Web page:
Ernest Ansermet Collection = BRITTEN: Les Illuminations; War Requiem; BERG: Sieben fruehe lieder – Soloists/Choir of Suisse Romande & ProArte Choir/Orch. Suisse Romande/Ernest Answerment – Cascavelle (2)

by | Aug 29, 2010 | Classical Reissue Reviews | 1 comment

Ernest Ansermet Collection = BRITTEN: Les Illuminations, Op. 18; War Requiem; BERG: Sieben fruehe lieder – Suzanne Danco, soprano (Les Illuminations)/Heather Harper, soprano/Peter Pears, tenor/Thomas Hemsley, baritone/Chloe Owen, soprano (Berg)/Choirs of Radio Suisse Romande/Pro Arte Choir/Orchestre de la Suisse Romande/Ernest Ansermet

Cascavelle VEL 3125 (2 CDs)  TT: 96:21 [Distr. by Albany] ****:

Ernest Ansermet (1883-1969) still endures in the music world as a determined individualist in music, a contemporary of Furtwaengler and Schuricht who made his own decisions and his own interpretations. Although Ansermet expressed little patience with twelve-tone developments in music, we have a rare excursion (5 May 1959) into young Alban Berg, that composer’s 1905-1908 Seven Early Songs. The songs reveal the influence of Schoenberg’s post-Wagnerian harmony, certainly, but no less of Mahler, Wolf, and  (in Nacht) a touch of Debussy. Chloe Owen’s German diction does not ring with clarity, but the ardor of the sentiments she maintains.  

Benjamin Britten, along with Swiss composer Frank Martin, meant for Ansermet a composer who had retained the traditional tonal syntax even as he expressed his individualism. Ansermet premiered The Rape of Lucrece in Glyndebourne in 1946; in 1965 he led the first Swiss performance of the War Requiem. The pungent reading of Les Illuminations (after Rimbaud) with Ansermet’s favorite soprano Suzanne Danco–who excelled so well in the music of Falla–took place 17 December 1953. Britten wrote the piece in 1939, finding the relatively acerbic poems by Rimbaud to his taste, especially as Britten could apply the string orchestra of the Frank Bridge Variations to the requirements of the French language. Danco negotiates “Villes” with dazzling effect, the eighth notes pattering in the manner of industrial routine. The longest song, “Being Beauteous,” waxes erotic in a manner common to Berlioz and Ravel, only more nervously expressive, given the high–almost ghostly– range of the first violins. “Parade” proves just as eerily agitated, despite the participants’ involvement in a spectacle. The last song, “Depart,” makes use of the violas and cellos to add an autumnal mist to the sense that our life has been but a specter.

The War Requiem (26 April 1967), set to the lachrymose lyrics of war-poet Wilfred Owen, juxtaposes the conventional Latin Mass against the graphic depictions of war, its ravages and cosmic futility. The presence of soprano Heather Harper and tenor Peter Pears–participants in the world premier in Coventry Cathedral in May 1962–provide a special authenticity to this performance. Poet Wilfred Owen spoke openly about his role, to warn a fallen humanity against a course of all future conflict, and Britten’s children’s voices project a kind of primal scream in anticipation of any more victims. The trumpets of the Dies Irae capture the pomp of militarism and the terrors of Judgment Day. The frigid patina finds its only counterpart in the Shostakovich “Baba Yar” Symphony. Irony marks the tenor aria, “Bugles sang, saddening the evening air,” mixing nature sounds with the Slaughter of the Innocents. A drunken energy suffuses “Out there, we’ve walked quite friendly up to Death,” the chamber orchestra accompanying the tenor and baritone to create a cabaret-effect, as though war were merely an amusement for cruel gods. Sections of the Recordare Jesu pie  and the ensuing Dies irae convey a rhythmic aggression and modal sarcasm we know from Carmina Burana, here cross-fertilized by the Verdi Requiem, our capacity to create Hell-on-Earth.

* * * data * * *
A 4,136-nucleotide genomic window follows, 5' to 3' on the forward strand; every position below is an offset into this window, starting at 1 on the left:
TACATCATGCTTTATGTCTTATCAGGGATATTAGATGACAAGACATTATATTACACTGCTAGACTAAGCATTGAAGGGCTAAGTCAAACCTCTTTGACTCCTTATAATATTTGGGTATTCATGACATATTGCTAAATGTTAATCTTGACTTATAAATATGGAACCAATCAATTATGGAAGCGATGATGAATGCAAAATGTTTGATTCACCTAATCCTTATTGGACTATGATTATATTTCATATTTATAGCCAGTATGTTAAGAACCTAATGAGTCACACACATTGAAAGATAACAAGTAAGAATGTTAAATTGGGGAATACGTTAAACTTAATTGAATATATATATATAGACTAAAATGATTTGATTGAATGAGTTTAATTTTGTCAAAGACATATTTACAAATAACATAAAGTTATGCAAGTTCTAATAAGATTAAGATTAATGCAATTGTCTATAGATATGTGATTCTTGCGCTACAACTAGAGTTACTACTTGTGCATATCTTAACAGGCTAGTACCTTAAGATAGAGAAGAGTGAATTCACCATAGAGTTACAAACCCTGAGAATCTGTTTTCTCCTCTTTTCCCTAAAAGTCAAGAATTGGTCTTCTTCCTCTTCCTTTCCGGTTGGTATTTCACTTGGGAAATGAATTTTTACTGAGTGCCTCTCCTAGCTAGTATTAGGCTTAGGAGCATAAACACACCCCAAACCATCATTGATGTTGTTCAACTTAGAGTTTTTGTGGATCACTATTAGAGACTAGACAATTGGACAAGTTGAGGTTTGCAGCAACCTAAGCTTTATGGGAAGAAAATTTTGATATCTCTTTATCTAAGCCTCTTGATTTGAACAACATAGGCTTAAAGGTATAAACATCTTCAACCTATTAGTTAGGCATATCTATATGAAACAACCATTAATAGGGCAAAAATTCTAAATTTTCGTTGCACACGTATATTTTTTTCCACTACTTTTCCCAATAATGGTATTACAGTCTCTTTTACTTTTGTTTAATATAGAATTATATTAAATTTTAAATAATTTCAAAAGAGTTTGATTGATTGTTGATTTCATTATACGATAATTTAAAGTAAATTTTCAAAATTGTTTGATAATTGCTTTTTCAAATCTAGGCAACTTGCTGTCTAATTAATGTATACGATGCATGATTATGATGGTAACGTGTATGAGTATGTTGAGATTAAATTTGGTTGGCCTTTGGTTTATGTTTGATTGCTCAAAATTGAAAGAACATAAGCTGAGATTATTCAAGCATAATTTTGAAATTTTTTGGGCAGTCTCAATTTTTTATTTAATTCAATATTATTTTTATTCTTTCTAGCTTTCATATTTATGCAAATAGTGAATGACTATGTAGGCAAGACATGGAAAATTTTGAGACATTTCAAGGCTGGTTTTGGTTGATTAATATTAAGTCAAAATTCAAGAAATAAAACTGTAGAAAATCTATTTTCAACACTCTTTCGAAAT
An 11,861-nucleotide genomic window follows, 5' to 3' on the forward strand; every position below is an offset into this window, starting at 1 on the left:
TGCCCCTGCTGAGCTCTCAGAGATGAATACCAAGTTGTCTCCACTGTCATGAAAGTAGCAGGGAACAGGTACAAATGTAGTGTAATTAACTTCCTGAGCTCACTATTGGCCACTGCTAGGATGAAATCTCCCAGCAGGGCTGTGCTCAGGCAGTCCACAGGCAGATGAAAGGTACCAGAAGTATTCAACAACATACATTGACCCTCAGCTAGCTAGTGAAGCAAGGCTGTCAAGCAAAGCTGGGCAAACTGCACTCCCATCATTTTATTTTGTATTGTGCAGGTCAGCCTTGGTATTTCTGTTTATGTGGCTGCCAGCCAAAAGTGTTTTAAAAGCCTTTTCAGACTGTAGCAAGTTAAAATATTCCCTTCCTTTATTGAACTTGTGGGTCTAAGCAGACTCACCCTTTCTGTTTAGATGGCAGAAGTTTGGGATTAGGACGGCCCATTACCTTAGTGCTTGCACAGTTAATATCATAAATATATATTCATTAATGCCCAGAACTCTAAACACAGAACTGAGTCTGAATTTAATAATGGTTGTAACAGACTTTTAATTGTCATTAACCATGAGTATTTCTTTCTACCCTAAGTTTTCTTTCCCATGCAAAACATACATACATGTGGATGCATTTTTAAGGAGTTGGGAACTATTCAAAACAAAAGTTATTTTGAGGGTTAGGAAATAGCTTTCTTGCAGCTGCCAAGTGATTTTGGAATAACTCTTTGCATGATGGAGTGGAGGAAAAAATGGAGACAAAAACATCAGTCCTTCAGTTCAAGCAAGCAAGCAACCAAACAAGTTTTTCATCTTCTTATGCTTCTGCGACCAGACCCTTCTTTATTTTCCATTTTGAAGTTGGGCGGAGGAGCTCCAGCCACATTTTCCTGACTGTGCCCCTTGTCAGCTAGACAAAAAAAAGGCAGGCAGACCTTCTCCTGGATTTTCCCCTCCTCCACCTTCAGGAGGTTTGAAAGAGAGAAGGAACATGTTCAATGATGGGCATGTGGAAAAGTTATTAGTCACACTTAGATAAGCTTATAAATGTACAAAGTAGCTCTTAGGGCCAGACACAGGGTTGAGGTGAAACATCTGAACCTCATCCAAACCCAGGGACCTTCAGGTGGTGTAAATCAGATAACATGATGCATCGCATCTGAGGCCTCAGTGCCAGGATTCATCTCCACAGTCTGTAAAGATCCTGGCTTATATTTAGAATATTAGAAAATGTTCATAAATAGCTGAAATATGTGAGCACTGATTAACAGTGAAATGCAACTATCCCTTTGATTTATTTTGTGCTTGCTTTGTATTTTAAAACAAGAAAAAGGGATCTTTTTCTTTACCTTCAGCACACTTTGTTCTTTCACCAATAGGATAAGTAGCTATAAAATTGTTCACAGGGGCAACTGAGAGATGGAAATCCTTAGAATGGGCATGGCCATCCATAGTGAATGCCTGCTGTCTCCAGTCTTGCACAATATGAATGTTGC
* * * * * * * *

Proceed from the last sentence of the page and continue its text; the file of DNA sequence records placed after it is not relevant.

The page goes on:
The gentlest movement, “Move him into the sun,” forces an epiphany upon us, the destruction of that youth and pride of his parents, the human investment of love and hope who lies shattered in a thousand bits. Something of Stravinsky’s Symphony of Psalms informs “Domine Jesu Christe,” the voices of children, adults, and a raucous orchestra suddenly breaking into a canon of lamentation. The Offertorium concludes with tenor and baritone who sing, “So Abraham rose, and clave the wood,” a clear parable of the ready sacrifice of our children in the spirit of “religious” zealotry. Heather Harper’s convulsive Sanctus–with bells, muttering male chorus, and full chorus–conveys the plague of war, an evil parody of God’s epiphany. The vocal line becomes delirious, drunken, a plaint and a screech amidst the burst of fragmentation bombs. Peter Pears intones Owen’s poem “The End,” which queries, “Shall Life renew these bodies?” It seems Nature has run out of curatives, and the seas themselves are tears. Owen’s own “Agnus dei” tells us that even the priests themselves are “flesh-marked by the Beast,” so none can claim moral superiority except the dead. The otherworldly, hysterical and martial Libera me, Domine segues into Owen’s “Strange Meeting,” a grim “reconciliation” of enemies in death, the ironic pacifier which ushers the “In paradisum.” “The undone years. . .the pity of war, the pity war distilled” has been our theme, tracing the spiritual retrograde as nations “trek from progress.” A palpable vapor rises up out of children‘s voices and soprano–whether a mist  of pity or miasma–that can only be defined by our future acts of compassion or savagery. Even after forty years, this performance shatters our complacencies.

–Gary Lemco